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New Best Western hotel open in Douglas, Ariz.

Best Western Douglas opened Nov. 2009 Photo (c) Best Western

A new Best Western opened in Douglas, Arizona in November.  The new hotel has an outdoor swimming pool, business center and 69 rooms, 20 of which are suites.

If you’re in the area visiting the John Slaughter Ranch museum or other Douglas attractions, you might want to check it out.

Here are more pictures I grabbed from the Best Western website.

Guest room. Photo (c) Best Western

Breakfast area. Photo (c) Best Western

Their rates are $89 and $99 a night (subject to change). They offer AAA, corporate and AARP discounts. Call the hotel at 520-364-5000 to reserve or for more information.

Happy traveling!


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Holidays 2009: Fun in Cochise County

So, the holidays are coming up. I’m already planning my Thanksgiving dinner. I’ll make apple pies for my fiance and his family this year. This will be their first taste of those pies. I hope they like them!

It reminds me of the first Thanksgiving weekend he and I took in Cochise County. We had dinner at Winchester’s in the Copper Queen Hotel. On Friday, we hiked off all those calories in Chiricahua National Monument on the Echo Canyon Loop trail. And then on Saturday we toured some wonderful homes on the Bisbee Historic Home Tour.

These annual events are lots of fun. If you’re heading to southern Arizona this holiday season, check out some of the events in Cochise County:

Nov. 25, Annual Douglas Christmas Light Parade

Annual Christmas Light Parade though historic downtown Douglas.  The light parade kicks off the holiday season with lighted floats, marching bands and a visit from Santa Claus.

When: 7 p.m.

Where: downtown Douglas

Admission: Free

Info:  Douglas Visitor Center, 520-417-7340

Nov. 27, Festival of Lights, Bisbee

The holiday season officially begins with a merry lighting ceremony and celebration in front of the Copper Queen Library. Santa will arrive in downtown Old Bisbee on a flashy fire truck with goodies for all children.

When: 6 p.m., Friday, Nov. 28

Info: 520-432-6016

Nov. 27 & 28, Historic Home Tour, Bisbee

Turn-of-the-century splendor comes to life when Bisbee residents open their doors. Visitors will get a glimpse into the town’s architectural history. Docents answer questions about the distinctive structures.

Info: Bisbee Visitor Center, 520-432-3554 or 1-866-2BISBEE

Nov. 28, Art Chairs of Bisbee Silent Auction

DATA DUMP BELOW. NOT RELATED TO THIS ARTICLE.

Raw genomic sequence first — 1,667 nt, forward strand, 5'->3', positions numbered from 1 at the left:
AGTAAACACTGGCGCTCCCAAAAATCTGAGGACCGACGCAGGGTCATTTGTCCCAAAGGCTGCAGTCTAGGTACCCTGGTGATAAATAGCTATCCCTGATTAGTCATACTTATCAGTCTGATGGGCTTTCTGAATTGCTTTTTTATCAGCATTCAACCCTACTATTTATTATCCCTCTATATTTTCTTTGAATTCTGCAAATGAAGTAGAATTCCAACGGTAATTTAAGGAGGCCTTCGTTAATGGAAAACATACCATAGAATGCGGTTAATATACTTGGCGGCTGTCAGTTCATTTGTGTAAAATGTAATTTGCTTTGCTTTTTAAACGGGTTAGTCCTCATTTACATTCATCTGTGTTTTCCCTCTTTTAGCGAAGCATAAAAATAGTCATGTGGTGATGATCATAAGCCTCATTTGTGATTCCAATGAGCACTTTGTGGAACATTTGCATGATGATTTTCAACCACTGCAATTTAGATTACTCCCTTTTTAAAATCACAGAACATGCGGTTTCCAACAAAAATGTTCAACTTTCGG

Bid on local artist’s decorated chairs done in a variety of mediums at the 6th Annual Art Chairs of Bisbee Silent Auction. Sponsored by the Bisbee Woman’s Club, proceeds go to a local charity.

Info: Bisbee Visitor Center, 520-432-3554 or 1-866-2BISBEE

Dec. 4 & 5, Christmas Apple Festival & Christmas Lighted Parade, Willcox

Events include a bazaar with handcrafted arts and crafts vendor, raffles and fun with drawings for door prizes, apple cooking contest and entertainment. The parade will be held at dusk (about 6 p.m.) on Dec. 5. Bring a friend and enjoy two fun-filled days of surprises and holiday shopping.

When: 10 a.m. – 7 p.m., Friday, Dec. 4; 10 a.m. – 4 p.m., Saturday, Dec. 5

Where: Willcox Community Center

Admission: Free

Info: Willcox Chamber of Commerce and Agriculture, 520-384-2272

Dec. 5, 51st Annual Holiday Parade, Sierra Vista

This is Arizona’s longest running holiday parade and is a family event with Santa Claus, floats, marchers and bands.

When: 5:30-7:30 p.m., Dec. 5

Info:  520-458-6940;

Dec. 6, Holiday Tour of Historic Homes, Sierra Vista

Visit the turn-of-the-century homes, still occupied by officers, on the National Historic Landmark District of Fort Huachuca. These homes are beautifully decorated for the holiday season.

When:  1-4 p.m.

Where: Fort Huachuca, Sierra Vista, Arizona

Admission:  Tickets $10 in advance, $12 day of the tour

Info:  520-417-6960

Note: Fort Huachuca is an active military installation. Stringent entrance requirements are enforced. U.S. citizens may enter with a visitor pass. Required documentation includes: vehicle registration and insurance, current, valid photo identification for driver and all passengers over age 13. Regulations may change without notice.

Dec. 12, Christmas on Main Street, Benson

Street vendors, local entertainment and the Saint David High School Choir make downtown Benson a holiday delight. This down home holiday celebration culminates with a visit from Santa and a tree lighting ceremony. Presented by the Benson Chamber of Commerce.

When:  10 a.m. – 4 p.m.

Admission: Free

Info:  520-586-2842 or

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National Park Service’s free admission July 18 & 19

Fort Bowie National Historic Site. (c) Luanne Mattson

Fort Bowie National Historic Site. (c) Luanne Mattson

Don’t forget about the free weekend deals offered at our National Parks this weekend, July 18 & 19, 2009. This will be the second of the three free weekends. The third will happen Aug. 15 & 16. You’ll be able to see why documentary filmmaker, Ken Burns, called it one of “America’s Best Ideas.” His homage to the National Parks will begin this fall on PBS.

Cochise County is fortunate to have three National Parks within its boundaries: Coronado National Memorial, which commemorates Coronado’s quest for gold, Chiricahua National Monument, which the Apache called the “land of the standing up rocks” and Fort Bowie National Historic Site, which is the site where the Indian Wars of the 1800s began.

They have some truly spectacular scenery… and remember they are FREE this weekend. Enjoy!

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Soldiers from Civil War and Indian Wars to be reburied with full military honors

On May 16, 58 soldiers will be reburied at the Southern Arizona Veterans’ Memorial Cemetery. They served in the U.S. Army in Arizona from 1862 to 1881.

The soldiers  will be buried in a 19th Century-style military cemetery. The plot was built especially for the remains of these soldiers that were found in Tucson. It is surrounded by a stone and iron wall similar to Fort Huachuca’s cemetery.

Event: Reburial of Historic Soldiers

When: 10 a.m., Saturday, May 16, 2009

Where: Southern Arizona Veteran’s Memorial Cemetery, 1300 Buffalo Soldier Trail, Sierra Vista